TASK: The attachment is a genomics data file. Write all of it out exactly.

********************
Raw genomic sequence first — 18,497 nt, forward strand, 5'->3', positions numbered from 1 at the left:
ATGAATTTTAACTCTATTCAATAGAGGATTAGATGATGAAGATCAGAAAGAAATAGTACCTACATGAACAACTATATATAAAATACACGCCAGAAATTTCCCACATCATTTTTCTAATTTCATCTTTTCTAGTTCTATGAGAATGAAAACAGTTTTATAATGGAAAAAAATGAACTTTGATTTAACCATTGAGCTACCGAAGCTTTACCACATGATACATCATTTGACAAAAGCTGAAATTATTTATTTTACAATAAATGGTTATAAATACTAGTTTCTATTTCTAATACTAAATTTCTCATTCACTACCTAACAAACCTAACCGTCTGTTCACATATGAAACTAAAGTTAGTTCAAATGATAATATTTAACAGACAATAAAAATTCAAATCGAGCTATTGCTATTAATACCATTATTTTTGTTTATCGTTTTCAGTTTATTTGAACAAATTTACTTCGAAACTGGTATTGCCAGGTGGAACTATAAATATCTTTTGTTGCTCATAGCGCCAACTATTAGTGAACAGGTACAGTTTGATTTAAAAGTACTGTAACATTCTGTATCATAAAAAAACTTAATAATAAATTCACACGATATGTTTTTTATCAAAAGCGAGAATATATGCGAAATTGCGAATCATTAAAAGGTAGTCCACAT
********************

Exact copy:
Raw genomic sequence first — 18,497 nt, forward strand, 5'->3', positions numbered from 1 at the left:
ATGAATTTTAACTCTATTCAATAGAGGATTAGATGATGAAGATCAGAAAGAAATAGTACCTACATGAACAACTATATATAAAATACACGCCAGAAATTTCCCACATCATTTTTCTAATTTCATCTTTTCTAGTTCTATGAGAATGAAAACAGTTTTATAATGGAAAAAAATGAACTTTGATTTAACCATTGAGCTACCGAAGCTTTACCACATGATACATCATTTGACAAAAGCTGAAATTATTTATTTTACAATAAATGGTTATAAATACTAGTTTCTATTTCTAATACTAAATTTCTCATTCACTACCTAACAAACCTAACCGTCTGTTCACATATGAAACTAAAGTTAGTTCAAATGATAATATTTAACAGACAATAAAAATTCAAATCGAGCTATTGCTATTAATACCATTATTTTTGTTTATCGTTTTCAGTTTATTTGAACAAATTTACTTCGAAACTGGTATTGCCAGGTGGAACTATAAATATCTTTTGTTGCTCATAGCGCCAACTATTAGTGAACAGGTACAGTTTGATTTAAAAGTACTGTAACATTCTGTATCATAAAAAAACTTAATAATAAATTCACACGATATGTTTTTTATCAAAAGCGAGAATATATGCGAAATTGCGAATCATTAAAAGGTAGTCCACAT